He had quarreled with the pro-slavery leaders, although of his own party.
He had defied President Buchanan
in denouncing border-ruffianism in Kansas
He had refused to give up his “popular sovereignty” dogma, although it clearly meant ultimate free soil.
The slave-masters hated him far more than they did Lincoln
I heard them freely discuss the matter.
They were more afraid of the vindictiveness of the fiery Douglas
than of the opposition of good-hearted, conservative Lincoln
In my opinion there was good reason for that feeling.
, as President
, would undoubtedly have pushed the war for the Union
with superior energy, and slavery would have suffered rougher treatment from his hands than it did from Mr. Lincoln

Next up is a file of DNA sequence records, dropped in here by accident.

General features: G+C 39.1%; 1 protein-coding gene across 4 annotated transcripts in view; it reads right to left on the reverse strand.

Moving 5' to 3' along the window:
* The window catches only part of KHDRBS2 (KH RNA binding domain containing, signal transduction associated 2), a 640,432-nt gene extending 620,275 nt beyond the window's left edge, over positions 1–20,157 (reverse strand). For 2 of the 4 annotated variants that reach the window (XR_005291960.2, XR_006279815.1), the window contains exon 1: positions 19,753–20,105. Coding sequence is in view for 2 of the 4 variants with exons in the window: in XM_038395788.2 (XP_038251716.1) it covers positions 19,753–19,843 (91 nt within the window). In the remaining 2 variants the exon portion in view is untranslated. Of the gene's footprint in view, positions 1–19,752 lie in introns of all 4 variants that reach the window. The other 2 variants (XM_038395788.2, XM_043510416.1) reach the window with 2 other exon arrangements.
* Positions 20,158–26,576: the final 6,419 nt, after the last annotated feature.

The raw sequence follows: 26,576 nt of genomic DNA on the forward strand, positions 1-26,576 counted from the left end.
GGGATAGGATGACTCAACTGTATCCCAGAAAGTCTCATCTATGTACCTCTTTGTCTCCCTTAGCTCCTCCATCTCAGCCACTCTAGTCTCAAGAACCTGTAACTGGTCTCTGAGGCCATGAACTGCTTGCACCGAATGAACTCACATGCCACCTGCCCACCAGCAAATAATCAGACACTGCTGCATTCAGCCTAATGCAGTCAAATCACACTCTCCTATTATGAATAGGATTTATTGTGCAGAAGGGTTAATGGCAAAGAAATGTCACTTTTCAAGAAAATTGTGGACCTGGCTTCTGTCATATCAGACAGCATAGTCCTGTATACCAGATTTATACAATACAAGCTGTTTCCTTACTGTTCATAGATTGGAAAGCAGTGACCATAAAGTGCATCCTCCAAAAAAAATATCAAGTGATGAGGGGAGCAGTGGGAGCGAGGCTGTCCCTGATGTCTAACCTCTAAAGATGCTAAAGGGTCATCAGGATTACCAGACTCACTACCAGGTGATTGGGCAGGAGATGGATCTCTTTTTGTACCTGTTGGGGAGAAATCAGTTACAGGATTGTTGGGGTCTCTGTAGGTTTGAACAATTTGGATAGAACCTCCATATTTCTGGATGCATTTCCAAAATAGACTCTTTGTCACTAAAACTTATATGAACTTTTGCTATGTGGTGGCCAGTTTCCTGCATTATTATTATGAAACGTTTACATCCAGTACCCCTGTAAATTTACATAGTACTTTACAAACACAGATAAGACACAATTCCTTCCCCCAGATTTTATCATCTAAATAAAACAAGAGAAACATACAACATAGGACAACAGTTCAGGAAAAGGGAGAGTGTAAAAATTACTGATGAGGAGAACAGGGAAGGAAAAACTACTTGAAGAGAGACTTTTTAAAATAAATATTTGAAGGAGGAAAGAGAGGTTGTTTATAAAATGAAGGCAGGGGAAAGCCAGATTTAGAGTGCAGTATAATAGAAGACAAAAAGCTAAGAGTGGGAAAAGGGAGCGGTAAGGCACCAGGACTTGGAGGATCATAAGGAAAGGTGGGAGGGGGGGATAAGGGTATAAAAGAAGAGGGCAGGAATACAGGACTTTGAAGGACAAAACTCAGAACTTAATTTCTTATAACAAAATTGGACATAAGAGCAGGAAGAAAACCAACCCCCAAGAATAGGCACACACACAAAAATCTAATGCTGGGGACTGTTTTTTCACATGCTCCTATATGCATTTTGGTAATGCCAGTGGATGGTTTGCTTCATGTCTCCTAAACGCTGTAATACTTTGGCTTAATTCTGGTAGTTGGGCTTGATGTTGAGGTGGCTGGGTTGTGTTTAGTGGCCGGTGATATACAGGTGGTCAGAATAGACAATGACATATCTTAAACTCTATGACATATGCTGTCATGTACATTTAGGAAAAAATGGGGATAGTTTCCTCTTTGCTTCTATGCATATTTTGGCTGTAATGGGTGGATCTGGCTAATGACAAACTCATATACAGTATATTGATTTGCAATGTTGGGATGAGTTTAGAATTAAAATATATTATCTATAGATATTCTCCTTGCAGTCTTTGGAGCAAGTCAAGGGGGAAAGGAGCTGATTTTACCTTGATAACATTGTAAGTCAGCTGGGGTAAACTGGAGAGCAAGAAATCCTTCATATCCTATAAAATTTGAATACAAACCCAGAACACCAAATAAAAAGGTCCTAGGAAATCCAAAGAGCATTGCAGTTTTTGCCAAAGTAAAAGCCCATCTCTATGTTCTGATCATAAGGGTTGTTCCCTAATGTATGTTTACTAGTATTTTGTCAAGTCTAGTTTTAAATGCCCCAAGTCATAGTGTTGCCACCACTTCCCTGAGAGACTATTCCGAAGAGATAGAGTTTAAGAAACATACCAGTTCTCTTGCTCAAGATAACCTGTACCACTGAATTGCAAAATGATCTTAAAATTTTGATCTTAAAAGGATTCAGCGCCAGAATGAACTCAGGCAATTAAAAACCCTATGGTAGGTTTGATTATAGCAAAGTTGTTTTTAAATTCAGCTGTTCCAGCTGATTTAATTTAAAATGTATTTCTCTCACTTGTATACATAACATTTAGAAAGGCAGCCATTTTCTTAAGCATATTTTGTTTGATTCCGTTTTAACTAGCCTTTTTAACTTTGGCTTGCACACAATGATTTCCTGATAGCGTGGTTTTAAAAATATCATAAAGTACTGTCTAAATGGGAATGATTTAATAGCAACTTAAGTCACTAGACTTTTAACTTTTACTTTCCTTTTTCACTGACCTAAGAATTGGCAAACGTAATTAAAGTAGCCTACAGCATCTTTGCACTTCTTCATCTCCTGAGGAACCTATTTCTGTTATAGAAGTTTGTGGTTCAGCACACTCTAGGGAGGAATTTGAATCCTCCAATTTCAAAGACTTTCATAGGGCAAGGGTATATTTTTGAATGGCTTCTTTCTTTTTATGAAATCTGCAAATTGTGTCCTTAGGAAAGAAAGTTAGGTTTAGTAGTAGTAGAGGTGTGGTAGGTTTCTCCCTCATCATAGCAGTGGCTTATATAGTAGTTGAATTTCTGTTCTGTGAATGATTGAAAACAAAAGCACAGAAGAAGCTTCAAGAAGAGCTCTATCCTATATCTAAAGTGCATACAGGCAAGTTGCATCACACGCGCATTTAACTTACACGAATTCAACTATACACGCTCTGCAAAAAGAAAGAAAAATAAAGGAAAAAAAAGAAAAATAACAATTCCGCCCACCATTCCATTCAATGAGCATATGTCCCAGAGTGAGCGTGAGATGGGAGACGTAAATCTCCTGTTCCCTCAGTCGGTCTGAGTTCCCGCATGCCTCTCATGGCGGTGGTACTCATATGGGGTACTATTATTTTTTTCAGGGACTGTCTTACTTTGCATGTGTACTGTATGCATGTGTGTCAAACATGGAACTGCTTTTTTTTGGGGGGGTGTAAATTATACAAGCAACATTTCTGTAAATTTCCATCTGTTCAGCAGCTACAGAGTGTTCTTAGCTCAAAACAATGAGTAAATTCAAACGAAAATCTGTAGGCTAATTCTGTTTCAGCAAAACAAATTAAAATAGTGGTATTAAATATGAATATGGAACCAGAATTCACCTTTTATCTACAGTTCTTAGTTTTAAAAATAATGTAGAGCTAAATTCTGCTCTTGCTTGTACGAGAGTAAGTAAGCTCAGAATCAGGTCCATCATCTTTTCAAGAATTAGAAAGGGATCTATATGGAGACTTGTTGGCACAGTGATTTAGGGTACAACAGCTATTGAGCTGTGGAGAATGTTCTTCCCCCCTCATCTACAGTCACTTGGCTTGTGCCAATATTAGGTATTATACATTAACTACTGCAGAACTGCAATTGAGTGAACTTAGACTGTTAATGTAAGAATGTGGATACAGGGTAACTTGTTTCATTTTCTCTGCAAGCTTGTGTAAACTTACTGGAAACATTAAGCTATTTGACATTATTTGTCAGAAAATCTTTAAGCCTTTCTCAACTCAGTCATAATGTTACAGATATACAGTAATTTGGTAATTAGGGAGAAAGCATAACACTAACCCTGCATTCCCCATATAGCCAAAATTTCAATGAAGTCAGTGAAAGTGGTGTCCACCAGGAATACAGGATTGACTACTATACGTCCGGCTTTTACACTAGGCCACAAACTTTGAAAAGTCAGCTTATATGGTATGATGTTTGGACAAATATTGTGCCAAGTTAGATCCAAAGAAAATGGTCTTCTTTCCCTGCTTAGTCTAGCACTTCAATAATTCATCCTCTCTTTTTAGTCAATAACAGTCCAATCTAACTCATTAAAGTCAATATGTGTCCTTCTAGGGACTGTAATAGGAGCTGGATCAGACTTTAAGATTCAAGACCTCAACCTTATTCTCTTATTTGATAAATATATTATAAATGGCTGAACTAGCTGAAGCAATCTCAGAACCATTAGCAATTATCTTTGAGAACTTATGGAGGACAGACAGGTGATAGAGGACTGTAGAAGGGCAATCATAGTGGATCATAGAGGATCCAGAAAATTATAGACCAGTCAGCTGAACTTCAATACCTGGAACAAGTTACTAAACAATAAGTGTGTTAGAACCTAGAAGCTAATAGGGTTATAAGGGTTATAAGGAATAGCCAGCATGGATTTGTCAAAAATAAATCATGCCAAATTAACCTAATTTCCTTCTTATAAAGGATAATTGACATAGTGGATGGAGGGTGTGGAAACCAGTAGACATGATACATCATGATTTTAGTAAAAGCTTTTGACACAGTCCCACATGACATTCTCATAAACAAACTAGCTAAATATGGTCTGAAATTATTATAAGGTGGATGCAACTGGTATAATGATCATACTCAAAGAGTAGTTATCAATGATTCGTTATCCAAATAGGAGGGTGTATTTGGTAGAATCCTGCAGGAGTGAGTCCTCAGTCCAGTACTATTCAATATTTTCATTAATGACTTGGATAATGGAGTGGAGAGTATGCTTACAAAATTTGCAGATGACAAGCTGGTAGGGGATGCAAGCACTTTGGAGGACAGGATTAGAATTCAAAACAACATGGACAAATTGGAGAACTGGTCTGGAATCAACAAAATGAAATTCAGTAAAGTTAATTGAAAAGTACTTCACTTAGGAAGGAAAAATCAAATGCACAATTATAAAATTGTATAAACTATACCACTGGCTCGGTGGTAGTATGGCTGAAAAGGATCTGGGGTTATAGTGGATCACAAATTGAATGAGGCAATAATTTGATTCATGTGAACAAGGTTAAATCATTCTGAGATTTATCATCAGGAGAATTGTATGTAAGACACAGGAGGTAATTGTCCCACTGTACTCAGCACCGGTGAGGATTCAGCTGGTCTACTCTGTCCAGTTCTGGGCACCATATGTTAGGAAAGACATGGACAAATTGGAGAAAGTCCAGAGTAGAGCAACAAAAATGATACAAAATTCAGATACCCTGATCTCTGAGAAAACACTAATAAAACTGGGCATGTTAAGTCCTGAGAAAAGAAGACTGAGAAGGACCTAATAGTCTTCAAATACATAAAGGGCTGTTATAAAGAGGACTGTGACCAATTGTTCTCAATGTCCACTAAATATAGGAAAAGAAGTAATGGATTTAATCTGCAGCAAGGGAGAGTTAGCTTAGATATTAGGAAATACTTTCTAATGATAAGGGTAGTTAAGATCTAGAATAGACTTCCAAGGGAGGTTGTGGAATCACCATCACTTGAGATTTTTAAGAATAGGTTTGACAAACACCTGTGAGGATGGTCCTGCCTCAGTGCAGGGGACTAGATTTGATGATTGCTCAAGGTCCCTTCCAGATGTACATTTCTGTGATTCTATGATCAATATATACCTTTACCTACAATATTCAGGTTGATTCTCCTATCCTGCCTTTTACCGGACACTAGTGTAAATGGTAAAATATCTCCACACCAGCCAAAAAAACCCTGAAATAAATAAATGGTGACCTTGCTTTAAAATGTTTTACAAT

's. There was another reason why the slaveholders preferred the election of Lincoln
to that of Douglas
's election would furnish the better pretext for the rebellion on which they were bent, and which they had already largely planned.
They were resolved to defeat Douglas
at all hazards, and they succeeded.
had been very distasteful to the Abolitionists.
They called him a “dough — face.”
Nevertheless, quite a number of them where I lived in Missouri
voted for him. Missouri
was the only State he carried, and there he had less than five hundred majority.
He got more than that many free-soil votes.
I was strongly tempted to give him mine.
Chiefly on account of political associations, I voted for Lincoln
When it came to the second election, I again voted for Mr. Lincoln